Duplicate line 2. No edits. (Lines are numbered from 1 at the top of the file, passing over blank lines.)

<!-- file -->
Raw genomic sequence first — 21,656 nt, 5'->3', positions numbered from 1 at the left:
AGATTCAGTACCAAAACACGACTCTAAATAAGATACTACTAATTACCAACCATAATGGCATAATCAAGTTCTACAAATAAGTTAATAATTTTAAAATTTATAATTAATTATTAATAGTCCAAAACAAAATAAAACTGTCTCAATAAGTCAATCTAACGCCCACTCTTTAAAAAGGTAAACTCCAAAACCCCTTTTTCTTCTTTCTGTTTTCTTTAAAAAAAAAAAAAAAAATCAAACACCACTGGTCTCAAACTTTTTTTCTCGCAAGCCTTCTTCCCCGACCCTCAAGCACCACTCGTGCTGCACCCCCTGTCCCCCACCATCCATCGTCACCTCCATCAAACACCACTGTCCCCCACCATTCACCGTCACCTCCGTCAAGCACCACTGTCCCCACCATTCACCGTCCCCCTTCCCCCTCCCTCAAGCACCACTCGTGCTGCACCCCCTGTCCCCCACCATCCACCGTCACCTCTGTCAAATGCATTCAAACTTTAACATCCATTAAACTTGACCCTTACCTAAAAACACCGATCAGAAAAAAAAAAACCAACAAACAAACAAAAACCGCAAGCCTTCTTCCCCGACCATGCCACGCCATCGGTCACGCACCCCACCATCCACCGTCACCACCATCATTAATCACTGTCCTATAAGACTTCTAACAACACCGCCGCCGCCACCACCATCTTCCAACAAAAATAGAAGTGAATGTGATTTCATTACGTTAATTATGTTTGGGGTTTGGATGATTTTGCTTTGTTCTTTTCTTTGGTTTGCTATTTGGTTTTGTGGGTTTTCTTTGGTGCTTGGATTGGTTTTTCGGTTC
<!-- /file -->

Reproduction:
AGATTCAGTACCAAAACACGACTCTAAATAAGATACTACTAATTACCAACCATAATGGCATAATCAAGTTCTACAAATAAGTTAATAATTTTAAAATTTATAATTAATTATTAATAGTCCAAAACAAAATAAAACTGTCTCAATAAGTCAATCTAACGCCCACTCTTTAAAAAGGTAAACTCCAAAACCCCTTTTTCTTCTTTCTGTTTTCTTTAAAAAAAAAAAAAAAAATCAAACACCACTGGTCTCAAACTTTTTTTCTCGCAAGCCTTCTTCCCCGACCCTCAAGCACCACTCGTGCTGCACCCCCTGTCCCCCACCATCCATCGTCACCTCCATCAAACACCACTGTCCCCCACCATTCACCGTCACCTCCGTCAAGCACCACTGTCCCCACCATTCACCGTCCCCCTTCCCCCTCCCTCAAGCACCACTCGTGCTGCACCCCCTGTCCCCCACCATCCACCGTCACCTCTGTCAAATGCATTCAAACTTTAACATCCATTAAACTTGACCCTTACCTAAAAACACCGATCAGAAAAAAAAAAACCAACAAACAAACAAAAACCGCAAGCCTTCTTCCCCGACCATGCCACGCCATCGGTCACGCACCCCACCATCCACCGTCACCACCATCATTAATCACTGTCCTATAAGACTTCTAACAACACCGCCGCCGCCACCACCATCTTCCAACAAAAATAGAAGTGAATGTGATTTCATTACGTTAATTATGTTTGGGGTTTGGATGATTTTGCTTTGTTCTTTTCTTTGGTTTGCTATTTGGTTTTGTGGGTTTTCTTTGGTGCTTGGATTGGTTTTTCGGTTC